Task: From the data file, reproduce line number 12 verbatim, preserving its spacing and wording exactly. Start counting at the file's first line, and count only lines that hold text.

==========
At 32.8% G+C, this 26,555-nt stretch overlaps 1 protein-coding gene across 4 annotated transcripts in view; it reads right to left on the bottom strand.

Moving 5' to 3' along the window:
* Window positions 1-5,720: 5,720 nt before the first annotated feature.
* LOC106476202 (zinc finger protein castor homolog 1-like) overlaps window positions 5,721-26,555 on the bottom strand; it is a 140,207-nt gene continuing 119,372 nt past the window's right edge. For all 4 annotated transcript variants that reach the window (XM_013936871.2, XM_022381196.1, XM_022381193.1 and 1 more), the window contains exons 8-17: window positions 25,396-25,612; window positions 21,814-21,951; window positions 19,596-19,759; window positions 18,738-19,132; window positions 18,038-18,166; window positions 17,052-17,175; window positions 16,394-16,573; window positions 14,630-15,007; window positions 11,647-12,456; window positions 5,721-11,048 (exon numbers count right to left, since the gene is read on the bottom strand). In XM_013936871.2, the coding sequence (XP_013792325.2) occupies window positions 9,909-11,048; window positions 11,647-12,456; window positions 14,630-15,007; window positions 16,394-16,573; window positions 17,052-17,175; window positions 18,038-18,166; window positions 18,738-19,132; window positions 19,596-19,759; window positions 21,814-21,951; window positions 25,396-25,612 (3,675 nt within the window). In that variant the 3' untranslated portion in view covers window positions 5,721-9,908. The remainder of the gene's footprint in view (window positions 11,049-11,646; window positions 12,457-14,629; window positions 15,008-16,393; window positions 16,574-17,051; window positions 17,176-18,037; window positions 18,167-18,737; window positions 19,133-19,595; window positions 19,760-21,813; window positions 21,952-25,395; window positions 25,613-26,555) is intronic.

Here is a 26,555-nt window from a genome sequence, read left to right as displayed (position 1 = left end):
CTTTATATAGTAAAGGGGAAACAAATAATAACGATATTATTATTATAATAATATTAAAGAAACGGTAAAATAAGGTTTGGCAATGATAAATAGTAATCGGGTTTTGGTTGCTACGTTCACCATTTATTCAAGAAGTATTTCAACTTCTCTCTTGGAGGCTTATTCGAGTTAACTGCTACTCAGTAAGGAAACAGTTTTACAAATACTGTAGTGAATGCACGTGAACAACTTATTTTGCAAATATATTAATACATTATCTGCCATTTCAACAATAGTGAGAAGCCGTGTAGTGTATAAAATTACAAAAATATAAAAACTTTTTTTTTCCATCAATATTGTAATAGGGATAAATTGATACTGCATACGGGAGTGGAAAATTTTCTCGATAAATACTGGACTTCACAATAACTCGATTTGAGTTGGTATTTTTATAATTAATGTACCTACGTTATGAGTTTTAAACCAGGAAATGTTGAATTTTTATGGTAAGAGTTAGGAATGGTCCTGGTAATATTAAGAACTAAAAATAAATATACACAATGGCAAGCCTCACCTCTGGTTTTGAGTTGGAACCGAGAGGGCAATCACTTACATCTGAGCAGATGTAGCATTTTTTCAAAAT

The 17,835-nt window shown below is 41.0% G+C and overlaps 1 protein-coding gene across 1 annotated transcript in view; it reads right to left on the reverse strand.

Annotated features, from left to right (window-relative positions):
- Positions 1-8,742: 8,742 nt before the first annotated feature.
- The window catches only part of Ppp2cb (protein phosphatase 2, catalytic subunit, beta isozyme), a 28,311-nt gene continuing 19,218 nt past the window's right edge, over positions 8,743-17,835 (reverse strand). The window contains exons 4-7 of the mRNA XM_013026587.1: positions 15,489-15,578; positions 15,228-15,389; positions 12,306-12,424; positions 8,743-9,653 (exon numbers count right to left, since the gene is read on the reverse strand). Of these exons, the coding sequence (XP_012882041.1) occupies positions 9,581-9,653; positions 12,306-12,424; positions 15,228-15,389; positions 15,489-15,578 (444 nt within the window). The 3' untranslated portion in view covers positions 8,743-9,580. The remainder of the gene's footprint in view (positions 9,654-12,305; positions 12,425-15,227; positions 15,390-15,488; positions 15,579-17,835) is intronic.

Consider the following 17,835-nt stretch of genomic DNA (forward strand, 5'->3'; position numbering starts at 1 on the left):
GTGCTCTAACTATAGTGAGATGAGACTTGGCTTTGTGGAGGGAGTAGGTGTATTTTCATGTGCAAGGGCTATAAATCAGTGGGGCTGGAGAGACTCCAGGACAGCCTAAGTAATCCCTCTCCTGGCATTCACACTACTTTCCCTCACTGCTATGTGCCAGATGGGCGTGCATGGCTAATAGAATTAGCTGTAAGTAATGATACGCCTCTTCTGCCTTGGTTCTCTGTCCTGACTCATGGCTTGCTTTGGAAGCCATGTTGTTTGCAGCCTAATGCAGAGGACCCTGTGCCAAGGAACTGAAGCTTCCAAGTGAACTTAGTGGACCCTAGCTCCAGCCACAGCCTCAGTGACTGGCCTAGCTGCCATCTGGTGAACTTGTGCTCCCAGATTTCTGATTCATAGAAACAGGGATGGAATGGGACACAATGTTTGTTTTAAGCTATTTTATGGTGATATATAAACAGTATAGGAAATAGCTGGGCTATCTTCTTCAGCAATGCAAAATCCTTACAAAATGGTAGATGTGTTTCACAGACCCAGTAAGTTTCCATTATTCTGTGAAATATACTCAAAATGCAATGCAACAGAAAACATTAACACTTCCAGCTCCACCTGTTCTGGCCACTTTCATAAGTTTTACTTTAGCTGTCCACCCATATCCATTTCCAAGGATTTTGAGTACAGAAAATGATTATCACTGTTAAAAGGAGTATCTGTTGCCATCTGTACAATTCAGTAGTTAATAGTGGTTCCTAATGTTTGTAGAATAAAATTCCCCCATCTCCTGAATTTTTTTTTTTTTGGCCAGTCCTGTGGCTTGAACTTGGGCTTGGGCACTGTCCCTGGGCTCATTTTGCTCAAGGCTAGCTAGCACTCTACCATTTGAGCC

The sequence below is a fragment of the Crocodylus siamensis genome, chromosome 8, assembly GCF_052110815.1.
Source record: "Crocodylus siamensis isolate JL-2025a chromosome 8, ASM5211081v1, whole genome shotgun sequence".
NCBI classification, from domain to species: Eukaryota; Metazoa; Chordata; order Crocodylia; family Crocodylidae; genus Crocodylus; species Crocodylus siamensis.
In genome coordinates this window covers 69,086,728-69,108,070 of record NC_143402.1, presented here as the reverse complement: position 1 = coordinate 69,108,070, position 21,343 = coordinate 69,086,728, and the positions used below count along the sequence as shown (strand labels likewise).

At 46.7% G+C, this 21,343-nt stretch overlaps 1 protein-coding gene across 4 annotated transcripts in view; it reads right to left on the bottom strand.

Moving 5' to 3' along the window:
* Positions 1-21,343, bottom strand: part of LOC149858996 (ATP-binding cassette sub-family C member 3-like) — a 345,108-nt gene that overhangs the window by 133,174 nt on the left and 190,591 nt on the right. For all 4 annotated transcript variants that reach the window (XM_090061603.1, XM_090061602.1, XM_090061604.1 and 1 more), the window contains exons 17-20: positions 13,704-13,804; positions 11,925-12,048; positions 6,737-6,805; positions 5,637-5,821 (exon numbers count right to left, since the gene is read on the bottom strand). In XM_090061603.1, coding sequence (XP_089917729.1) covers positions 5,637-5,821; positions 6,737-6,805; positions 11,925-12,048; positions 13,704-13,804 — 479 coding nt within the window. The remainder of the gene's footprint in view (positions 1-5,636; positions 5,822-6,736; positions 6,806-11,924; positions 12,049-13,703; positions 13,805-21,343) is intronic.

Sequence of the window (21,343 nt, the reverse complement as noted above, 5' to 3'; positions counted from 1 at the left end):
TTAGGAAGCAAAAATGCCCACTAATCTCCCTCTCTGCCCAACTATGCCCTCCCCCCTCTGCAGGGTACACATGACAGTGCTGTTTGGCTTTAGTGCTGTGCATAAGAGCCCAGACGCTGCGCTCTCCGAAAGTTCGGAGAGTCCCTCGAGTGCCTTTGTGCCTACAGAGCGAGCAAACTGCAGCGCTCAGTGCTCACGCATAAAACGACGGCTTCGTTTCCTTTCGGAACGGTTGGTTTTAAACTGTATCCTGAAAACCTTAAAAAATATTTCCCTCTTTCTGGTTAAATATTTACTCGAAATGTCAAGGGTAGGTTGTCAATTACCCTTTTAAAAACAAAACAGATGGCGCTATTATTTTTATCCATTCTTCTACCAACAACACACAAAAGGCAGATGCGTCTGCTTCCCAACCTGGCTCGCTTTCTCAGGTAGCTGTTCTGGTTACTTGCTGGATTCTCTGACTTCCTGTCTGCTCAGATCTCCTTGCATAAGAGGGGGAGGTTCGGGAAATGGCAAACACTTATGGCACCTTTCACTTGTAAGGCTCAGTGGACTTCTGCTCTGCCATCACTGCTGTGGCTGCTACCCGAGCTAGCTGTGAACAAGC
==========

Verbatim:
GTGCTCTAACTATAGTGAGATGAGACTTGGCTTTGTGGAGGGAGTAGGTGTATTTTCATGTGCAAGGGCTATAAATCAGTGGGGCTGGAGAGACTCCAGGACAGCCTAAGTAATCCCTCTCCTGGCATTCACACTACTTTCCCTCACTGCTATGTGCCAGATGGGCGTGCATGGCTAATAGAATTAGCTGTAAGTAATGATACGCCTCTTCTGCCTTGGTTCTCTGTCCTGACTCATGGCTTGCTTTGGAAGCCATGTTGTTTGCAGCCTAATGCAGAGGACCCTGTGCCAAGGAACTGAAGCTTCCAAGTGAACTTAGTGGACCCTAGCTCCAGCCACAGCCTCAGTGACTGGCCTAGCTGCCATCTGGTGAACTTGTGCTCCCAGATTTCTGATTCATAGAAACAGGGATGGAATGGGACACAATGTTTGTTTTAAGCTATTTTATGGTGATATATAAACAGTATAGGAAATAGCTGGGCTATCTTCTTCAGCAATGCAAAATCCTTACAAAATGGTAGATGTGTTTCACAGACCCAGTAAGTTTCCATTATTCTGTGAAATATACTCAAAATGCAATGCAACAGAAAACATTAACACTTCCAGCTCCACCTGTTCTGGCCACTTTCATAAGTTTTACTTTAGCTGTCCACCCATATCCATTTCCAAGGATTTTGAGTACAGAAAATGATTATCACTGTTAAAAGGAGTATCTGTTGCCATCTGTACAATTCAGTAGTTAATAGTGGTTCCTAATGTTTGTAGAATAAAATTCCCCCATCTCCTGAATTTTTTTTTTTTTGGCCAGTCCTGTGGCTTGAACTTGGGCTTGGGCACTGTCCCTGGGCTCATTTTGCTCAAGGCTAGCTAGCACTCTACCATTTGAGCC